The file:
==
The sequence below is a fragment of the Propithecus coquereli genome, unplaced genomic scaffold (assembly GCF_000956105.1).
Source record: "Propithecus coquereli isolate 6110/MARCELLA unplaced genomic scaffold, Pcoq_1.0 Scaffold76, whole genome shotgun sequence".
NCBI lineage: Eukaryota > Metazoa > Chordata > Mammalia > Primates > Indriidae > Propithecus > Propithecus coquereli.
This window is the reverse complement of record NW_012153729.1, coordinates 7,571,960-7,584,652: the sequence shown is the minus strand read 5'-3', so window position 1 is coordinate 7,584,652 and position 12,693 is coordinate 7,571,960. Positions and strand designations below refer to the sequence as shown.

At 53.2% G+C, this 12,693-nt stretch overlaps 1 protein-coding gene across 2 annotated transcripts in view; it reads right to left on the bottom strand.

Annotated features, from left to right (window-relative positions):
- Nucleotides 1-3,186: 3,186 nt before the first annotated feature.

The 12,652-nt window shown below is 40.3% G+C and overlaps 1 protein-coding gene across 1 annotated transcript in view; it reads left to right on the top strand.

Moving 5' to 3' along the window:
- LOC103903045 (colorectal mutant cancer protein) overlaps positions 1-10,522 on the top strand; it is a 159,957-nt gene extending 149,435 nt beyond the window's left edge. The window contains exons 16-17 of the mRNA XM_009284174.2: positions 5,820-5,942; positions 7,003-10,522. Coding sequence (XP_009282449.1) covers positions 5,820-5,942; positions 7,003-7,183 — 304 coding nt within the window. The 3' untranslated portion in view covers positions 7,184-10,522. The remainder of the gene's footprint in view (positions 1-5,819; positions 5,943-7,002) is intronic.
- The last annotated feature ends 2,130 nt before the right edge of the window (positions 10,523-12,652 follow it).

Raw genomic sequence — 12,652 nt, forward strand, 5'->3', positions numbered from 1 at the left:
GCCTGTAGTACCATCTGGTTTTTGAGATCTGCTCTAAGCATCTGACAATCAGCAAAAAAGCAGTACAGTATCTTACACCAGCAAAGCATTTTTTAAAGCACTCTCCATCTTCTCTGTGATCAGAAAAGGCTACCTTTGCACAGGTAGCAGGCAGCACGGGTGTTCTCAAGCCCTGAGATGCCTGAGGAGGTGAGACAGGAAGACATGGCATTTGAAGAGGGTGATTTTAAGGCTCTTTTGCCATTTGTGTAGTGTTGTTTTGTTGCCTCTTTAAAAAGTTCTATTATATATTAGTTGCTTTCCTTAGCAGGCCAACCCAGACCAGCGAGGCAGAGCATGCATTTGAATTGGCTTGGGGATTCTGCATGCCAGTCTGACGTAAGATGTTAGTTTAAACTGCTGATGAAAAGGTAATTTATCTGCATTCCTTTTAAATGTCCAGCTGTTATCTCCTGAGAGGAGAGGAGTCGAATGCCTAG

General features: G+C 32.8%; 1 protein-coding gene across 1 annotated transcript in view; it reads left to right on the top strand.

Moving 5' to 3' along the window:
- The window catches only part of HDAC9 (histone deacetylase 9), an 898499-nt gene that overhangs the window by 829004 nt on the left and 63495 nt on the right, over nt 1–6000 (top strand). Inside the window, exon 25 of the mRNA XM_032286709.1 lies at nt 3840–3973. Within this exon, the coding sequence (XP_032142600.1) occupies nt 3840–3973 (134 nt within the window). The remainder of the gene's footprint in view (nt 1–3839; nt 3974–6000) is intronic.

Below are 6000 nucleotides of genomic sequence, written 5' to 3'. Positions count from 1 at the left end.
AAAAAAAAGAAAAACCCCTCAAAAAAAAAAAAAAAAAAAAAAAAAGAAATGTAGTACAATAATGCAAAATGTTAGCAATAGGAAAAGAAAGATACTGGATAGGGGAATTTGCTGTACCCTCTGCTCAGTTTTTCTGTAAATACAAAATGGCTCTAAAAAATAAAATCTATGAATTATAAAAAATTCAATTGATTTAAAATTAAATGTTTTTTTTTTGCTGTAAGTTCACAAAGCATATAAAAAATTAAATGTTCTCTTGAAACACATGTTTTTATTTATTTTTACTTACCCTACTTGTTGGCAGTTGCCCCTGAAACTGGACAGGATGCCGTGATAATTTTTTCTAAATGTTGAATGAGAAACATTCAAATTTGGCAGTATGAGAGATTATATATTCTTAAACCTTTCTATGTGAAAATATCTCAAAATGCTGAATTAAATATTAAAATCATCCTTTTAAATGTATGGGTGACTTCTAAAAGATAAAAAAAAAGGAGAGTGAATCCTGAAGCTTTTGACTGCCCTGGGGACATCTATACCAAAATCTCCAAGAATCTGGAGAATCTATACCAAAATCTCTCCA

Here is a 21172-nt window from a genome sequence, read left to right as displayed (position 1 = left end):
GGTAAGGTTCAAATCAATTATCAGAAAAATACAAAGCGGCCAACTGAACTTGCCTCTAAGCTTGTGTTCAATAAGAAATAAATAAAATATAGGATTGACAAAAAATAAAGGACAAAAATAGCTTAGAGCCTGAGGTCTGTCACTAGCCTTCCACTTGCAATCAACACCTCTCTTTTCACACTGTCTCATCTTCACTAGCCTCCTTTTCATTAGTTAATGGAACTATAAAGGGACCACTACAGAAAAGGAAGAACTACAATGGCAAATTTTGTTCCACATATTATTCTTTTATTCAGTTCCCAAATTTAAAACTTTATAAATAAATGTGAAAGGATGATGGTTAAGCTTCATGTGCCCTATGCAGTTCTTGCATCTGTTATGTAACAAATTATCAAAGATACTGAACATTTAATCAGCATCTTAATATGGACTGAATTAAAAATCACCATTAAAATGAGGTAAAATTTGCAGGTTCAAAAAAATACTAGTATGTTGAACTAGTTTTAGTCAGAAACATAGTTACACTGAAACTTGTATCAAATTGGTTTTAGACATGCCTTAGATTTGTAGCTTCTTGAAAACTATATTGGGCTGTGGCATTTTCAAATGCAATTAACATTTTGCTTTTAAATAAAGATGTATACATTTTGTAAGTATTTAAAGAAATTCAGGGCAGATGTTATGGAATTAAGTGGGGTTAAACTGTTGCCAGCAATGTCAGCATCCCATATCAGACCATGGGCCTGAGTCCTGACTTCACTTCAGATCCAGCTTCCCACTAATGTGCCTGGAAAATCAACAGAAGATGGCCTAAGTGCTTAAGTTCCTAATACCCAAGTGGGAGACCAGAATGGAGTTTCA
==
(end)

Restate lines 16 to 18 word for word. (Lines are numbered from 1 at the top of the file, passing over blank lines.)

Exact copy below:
- The window catches only part of HDAC9 (histone deacetylase 9), an 898499-nt gene that overhangs the window by 829004 nt on the left and 63495 nt on the right, over nt 1–6000 (top strand). Inside the window, exon 25 of the mRNA XM_032286709.1 lies at nt 3840–3973. Within this exon, the coding sequence (XP_032142600.1) occupies nt 3840–3973 (134 nt within the window). The remainder of the gene's footprint in view (nt 1–3839; nt 3974–6000) is intronic.

Below are 6000 nucleotides of genomic sequence, written 5' to 3'. Positions count from 1 at the left end.
AAAAAAAAGAAAAACCCCTCAAAAAAAAAAAAAAAAAAAAAAAAAGAAATGTAGTACAATAATGCAAAATGTTAGCAATAGGAAAAGAAAGATACTGGATAGGGGAATTTGCTGTACCCTCTGCTCAGTTTTTCTGTAAATACAAAATGGCTCTAAAAAATAAAATCTATGAATTATAAAAAATTCAATTGATTTAAAATTAAATGTTTTTTTTTTGCTGTAAGTTCACAAAGCATATAAAAAATTAAATGTTCTCTTGAAACACATGTTTTTATTTATTTTTACTTACCCTACTTGTTGGCAGTTGCCCCTGAAACTGGACAGGATGCCGTGATAATTTTTTCTAAATGTTGAATGAGAAACATTCAAATTTGGCAGTATGAGAGATTATATATTCTTAAACCTTTCTATGTGAAAATATCTCAAAATGCTGAATTAAATATTAAAATCATCCTTTTAAATGTATGGGTGACTTCTAAAAGATAAAAAAAAAGGAGAGTGAATCCTGAAGCTTTTGACTGCCCTGGGGACATCTATACCAAAATCTCCAAGAATCTGGAGAATCTATACCAAAATCTCTCCA